But if I may, those of us in New York need to remind ourselves of a big infrastructure initiative in our recent past that deserves a second look: Wire New York.  Between our ill-fated Governor Spitzer and the economic troubles we have, this one kind of got brushed under the rug.  Obviously, with New York’s huge debt problems, this isn’t an initiative that can be picked up again all by our lonesomes.  But it is something that should be taken to the Obama team and presented as a critical part of our nation’s infrastructure – as important as roads and bridges in our modern economy.

It could mean the difference between rural workers without jobs and rural workers answering phones for Gateway.  It may not be the best job, but it pays the bills.  It paid mine at one time.

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Someone Else’s Money

Governors and Mayors of various cities and states across the U.S. are testifying before Congress on the need or lack thereof for a stimulus package to help aid the struggling governments.  In particular, our own Governor Patterson is testifying along with Republican governor Sanford of North Carolina.  I couldn’t help noticing this:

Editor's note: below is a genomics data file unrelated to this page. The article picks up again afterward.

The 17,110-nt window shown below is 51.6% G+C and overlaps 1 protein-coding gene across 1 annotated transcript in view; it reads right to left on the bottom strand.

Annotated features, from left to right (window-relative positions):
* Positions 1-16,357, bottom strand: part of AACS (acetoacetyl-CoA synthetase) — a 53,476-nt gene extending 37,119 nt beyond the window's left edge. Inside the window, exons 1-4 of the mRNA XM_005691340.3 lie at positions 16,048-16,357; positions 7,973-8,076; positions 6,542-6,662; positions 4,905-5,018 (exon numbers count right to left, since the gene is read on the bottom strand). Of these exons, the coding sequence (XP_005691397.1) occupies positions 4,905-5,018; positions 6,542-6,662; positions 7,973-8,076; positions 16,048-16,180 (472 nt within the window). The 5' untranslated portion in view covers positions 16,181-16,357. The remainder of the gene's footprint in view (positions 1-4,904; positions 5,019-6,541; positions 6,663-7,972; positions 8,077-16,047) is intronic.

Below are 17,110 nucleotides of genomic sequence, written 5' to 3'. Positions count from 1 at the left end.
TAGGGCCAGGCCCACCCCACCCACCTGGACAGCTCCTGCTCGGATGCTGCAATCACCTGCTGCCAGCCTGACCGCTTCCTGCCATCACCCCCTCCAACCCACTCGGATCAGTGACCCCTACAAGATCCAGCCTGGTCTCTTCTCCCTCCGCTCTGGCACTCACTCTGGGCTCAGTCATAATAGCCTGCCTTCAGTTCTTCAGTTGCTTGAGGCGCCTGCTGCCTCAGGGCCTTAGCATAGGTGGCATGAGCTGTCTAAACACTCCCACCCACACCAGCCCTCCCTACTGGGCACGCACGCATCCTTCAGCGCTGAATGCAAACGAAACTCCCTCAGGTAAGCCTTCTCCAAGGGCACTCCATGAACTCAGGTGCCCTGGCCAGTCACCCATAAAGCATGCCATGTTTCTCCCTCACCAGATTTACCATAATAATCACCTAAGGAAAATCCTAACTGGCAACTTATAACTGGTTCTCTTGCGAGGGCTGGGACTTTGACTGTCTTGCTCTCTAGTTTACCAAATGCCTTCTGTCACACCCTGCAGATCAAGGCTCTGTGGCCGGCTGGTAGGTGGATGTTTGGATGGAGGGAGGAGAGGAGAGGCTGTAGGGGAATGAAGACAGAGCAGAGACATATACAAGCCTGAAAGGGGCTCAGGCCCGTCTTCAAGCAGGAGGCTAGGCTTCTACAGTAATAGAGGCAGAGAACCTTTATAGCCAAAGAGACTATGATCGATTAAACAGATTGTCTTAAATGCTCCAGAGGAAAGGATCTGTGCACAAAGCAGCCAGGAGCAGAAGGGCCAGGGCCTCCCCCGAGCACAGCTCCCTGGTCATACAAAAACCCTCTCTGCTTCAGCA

The New York governor reiterated statements he made Tuesday: that his state faces a $47 billion deficit by 2012 because of overspending, the Wall Street meltdown and the recession. He repeated his projection that 160,000 New Yorkers will lose their jobs as a result of the recent downturn.

. . . .

Rangel and other committee members grilled Sanford for opposing a federal stimulus package, saying that the economy needs a federal cash injection. But Sanford said that states and municipalities should take responsibility for their own financial affairs, making budget cuts instead of relying on federal support.